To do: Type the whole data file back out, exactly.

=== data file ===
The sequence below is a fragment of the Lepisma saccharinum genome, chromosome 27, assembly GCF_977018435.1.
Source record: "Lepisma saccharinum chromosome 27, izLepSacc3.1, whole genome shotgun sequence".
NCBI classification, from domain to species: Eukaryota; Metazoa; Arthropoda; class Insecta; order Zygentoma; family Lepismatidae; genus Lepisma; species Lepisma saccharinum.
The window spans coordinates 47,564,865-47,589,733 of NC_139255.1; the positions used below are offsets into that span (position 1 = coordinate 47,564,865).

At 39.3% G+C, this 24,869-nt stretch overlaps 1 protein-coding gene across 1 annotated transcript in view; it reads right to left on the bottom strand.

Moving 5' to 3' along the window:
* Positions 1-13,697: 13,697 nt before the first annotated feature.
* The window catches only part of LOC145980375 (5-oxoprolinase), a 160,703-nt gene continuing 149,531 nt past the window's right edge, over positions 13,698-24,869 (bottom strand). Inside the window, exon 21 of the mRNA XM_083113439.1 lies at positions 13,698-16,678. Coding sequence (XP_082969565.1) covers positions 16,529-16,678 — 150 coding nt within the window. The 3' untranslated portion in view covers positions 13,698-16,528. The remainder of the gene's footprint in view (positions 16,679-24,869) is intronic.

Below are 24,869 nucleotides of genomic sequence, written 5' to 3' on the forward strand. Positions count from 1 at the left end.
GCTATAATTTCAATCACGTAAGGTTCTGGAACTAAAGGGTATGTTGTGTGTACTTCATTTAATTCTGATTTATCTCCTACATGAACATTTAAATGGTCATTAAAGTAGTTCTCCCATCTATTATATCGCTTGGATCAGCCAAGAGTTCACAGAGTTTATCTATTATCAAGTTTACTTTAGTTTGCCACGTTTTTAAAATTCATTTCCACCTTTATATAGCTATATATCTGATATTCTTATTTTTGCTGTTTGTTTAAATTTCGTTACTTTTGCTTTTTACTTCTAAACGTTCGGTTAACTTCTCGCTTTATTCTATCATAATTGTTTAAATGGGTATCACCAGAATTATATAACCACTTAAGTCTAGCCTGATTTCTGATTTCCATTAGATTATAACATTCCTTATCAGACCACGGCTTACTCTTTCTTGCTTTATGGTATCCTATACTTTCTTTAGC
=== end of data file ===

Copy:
The sequence below is a fragment of the Lepisma saccharinum genome, chromosome 27, assembly GCF_977018435.1.
Source record: "Lepisma saccharinum chromosome 27, izLepSacc3.1, whole genome shotgun sequence".
NCBI classification, from domain to species: Eukaryota; Metazoa; Arthropoda; class Insecta; order Zygentoma; family Lepismatidae; genus Lepisma; species Lepisma saccharinum.
The window spans coordinates 47,564,865-47,589,733 of NC_139255.1; the positions used below are offsets into that span (position 1 = coordinate 47,564,865).

At 39.3% G+C, this 24,869-nt stretch overlaps 1 protein-coding gene across 1 annotated transcript in view; it reads right to left on the bottom strand.

Moving 5' to 3' along the window:
* Positions 1-13,697: 13,697 nt before the first annotated feature.
* The window catches only part of LOC145980375 (5-oxoprolinase), a 160,703-nt gene continuing 149,531 nt past the window's right edge, over positions 13,698-24,869 (bottom strand). Inside the window, exon 21 of the mRNA XM_083113439.1 lies at positions 13,698-16,678. Coding sequence (XP_082969565.1) covers positions 16,529-16,678 — 150 coding nt within the window. The 3' untranslated portion in view covers positions 13,698-16,528. The remainder of the gene's footprint in view (positions 16,679-24,869) is intronic.

Below are 24,869 nucleotides of genomic sequence, written 5' to 3' on the forward strand. Positions count from 1 at the left end.
GCTATAATTTCAATCACGTAAGGTTCTGGAACTAAAGGGTATGTTGTGTGTACTTCATTTAATTCTGATTTATCTCCTACATGAACATTTAAATGGTCATTAAAGTAGTTCTCCCATCTATTATATCGCTTGGATCAGCCAAGAGTTCACAGAGTTTATCTATTATCAAGTTTACTTTAGTTTGCCACGTTTTTAAAATTCATTTCCACCTTTATATAGCTATATATCTGATATTCTTATTTTTGCTGTTTGTTTAAATTTCGTTACTTTTGCTTTTTACTTCTAAACGTTCGGTTAACTTCTCGCTTTATTCTATCATAATTGTTTAAATGGGTATCACCAGAATTATATAACCACTTAAGTCTAGCCTGATTTCTGATTTCCATTAGATTATAACATTCCTTATCAGACCACGGCTTACTCTTTCTTGCTTTATGGTATCCTATACTTTCTTTAGC